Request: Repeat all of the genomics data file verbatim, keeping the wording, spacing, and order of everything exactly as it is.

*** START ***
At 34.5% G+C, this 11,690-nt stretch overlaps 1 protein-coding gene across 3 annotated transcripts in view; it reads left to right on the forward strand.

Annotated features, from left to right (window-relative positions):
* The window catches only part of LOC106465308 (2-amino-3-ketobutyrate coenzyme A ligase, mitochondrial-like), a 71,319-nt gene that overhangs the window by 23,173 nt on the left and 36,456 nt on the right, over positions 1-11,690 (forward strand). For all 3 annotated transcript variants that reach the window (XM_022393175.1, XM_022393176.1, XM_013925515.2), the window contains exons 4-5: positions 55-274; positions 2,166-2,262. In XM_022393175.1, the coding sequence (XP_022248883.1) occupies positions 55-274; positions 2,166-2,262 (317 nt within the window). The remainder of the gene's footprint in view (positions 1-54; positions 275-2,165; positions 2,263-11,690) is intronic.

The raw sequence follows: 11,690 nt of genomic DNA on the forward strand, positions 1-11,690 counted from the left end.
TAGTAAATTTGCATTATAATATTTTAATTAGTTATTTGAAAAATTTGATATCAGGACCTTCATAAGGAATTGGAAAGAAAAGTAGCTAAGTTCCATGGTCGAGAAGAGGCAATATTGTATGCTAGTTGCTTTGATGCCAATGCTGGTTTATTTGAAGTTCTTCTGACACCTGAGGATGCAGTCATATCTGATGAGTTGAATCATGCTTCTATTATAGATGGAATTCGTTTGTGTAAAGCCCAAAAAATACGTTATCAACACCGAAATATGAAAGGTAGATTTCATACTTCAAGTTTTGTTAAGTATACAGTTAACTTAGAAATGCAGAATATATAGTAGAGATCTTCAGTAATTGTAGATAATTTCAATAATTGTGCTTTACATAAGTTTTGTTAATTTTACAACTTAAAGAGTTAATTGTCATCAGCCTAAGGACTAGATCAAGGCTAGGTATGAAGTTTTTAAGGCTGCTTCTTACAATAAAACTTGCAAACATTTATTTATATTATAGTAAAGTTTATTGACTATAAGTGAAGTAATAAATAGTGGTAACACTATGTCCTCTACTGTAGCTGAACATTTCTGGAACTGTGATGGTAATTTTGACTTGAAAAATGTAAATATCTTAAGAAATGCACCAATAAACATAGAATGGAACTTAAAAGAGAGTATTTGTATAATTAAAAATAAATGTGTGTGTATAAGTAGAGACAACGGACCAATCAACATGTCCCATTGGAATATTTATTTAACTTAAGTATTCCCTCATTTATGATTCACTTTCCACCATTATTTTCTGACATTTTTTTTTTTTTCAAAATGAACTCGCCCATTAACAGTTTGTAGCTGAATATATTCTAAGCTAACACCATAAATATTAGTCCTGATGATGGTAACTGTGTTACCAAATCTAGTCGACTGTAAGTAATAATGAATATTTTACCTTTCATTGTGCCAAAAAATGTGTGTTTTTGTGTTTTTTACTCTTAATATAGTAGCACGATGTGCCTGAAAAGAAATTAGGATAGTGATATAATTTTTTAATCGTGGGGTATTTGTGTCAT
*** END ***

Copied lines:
At 34.5% G+C, this 11,690-nt stretch overlaps 1 protein-coding gene across 3 annotated transcripts in view; it reads left to right on the forward strand.

Annotated features, from left to right (window-relative positions):
* The window catches only part of LOC106465308 (2-amino-3-ketobutyrate coenzyme A ligase, mitochondrial-like), a 71,319-nt gene that overhangs the window by 23,173 nt on the left and 36,456 nt on the right, over positions 1-11,690 (forward strand). For all 3 annotated transcript variants that reach the window (XM_022393175.1, XM_022393176.1, XM_013925515.2), the window contains exons 4-5: positions 55-274; positions 2,166-2,262. In XM_022393175.1, the coding sequence (XP_022248883.1) occupies positions 55-274; positions 2,166-2,262 (317 nt within the window). The remainder of the gene's footprint in view (positions 1-54; positions 275-2,165; positions 2,263-11,690) is intronic.

The raw sequence follows: 11,690 nt of genomic DNA on the forward strand, positions 1-11,690 counted from the left end.
TAGTAAATTTGCATTATAATATTTTAATTAGTTATTTGAAAAATTTGATATCAGGACCTTCATAAGGAATTGGAAAGAAAAGTAGCTAAGTTCCATGGTCGAGAAGAGGCAATATTGTATGCTAGTTGCTTTGATGCCAATGCTGGTTTATTTGAAGTTCTTCTGACACCTGAGGATGCAGTCATATCTGATGAGTTGAATCATGCTTCTATTATAGATGGAATTCGTTTGTGTAAAGCCCAAAAAATACGTTATCAACACCGAAATATGAAAGGTAGATTTCATACTTCAAGTTTTGTTAAGTATACAGTTAACTTAGAAATGCAGAATATATAGTAGAGATCTTCAGTAATTGTAGATAATTTCAATAATTGTGCTTTACATAAGTTTTGTTAATTTTACAACTTAAAGAGTTAATTGTCATCAGCCTAAGGACTAGATCAAGGCTAGGTATGAAGTTTTTAAGGCTGCTTCTTACAATAAAACTTGCAAACATTTATTTATATTATAGTAAAGTTTATTGACTATAAGTGAAGTAATAAATAGTGGTAACACTATGTCCTCTACTGTAGCTGAACATTTCTGGAACTGTGATGGTAATTTTGACTTGAAAAATGTAAATATCTTAAGAAATGCACCAATAAACATAGAATGGAACTTAAAAGAGAGTATTTGTATAATTAAAAATAAATGTGTGTGTATAAGTAGAGACAACGGACCAATCAACATGTCCCATTGGAATATTTATTTAACTTAAGTATTCCCTCATTTATGATTCACTTTCCACCATTATTTTCTGACATTTTTTTTTTTTTCAAAATGAACTCGCCCATTAACAGTTTGTAGCTGAATATATTCTAAGCTAACACCATAAATATTAGTCCTGATGATGGTAACTGTGTTACCAAATCTAGTCGACTGTAAGTAATAATGAATATTTTACCTTTCATTGTGCCAAAAAATGTGTGTTTTTGTGTTTTTTACTCTTAATATAGTAGCACGATGTGCCTGAAAAGAAATTAGGATAGTGATATAATTTTTTAATCGTGGGGTATTTGTGTCAT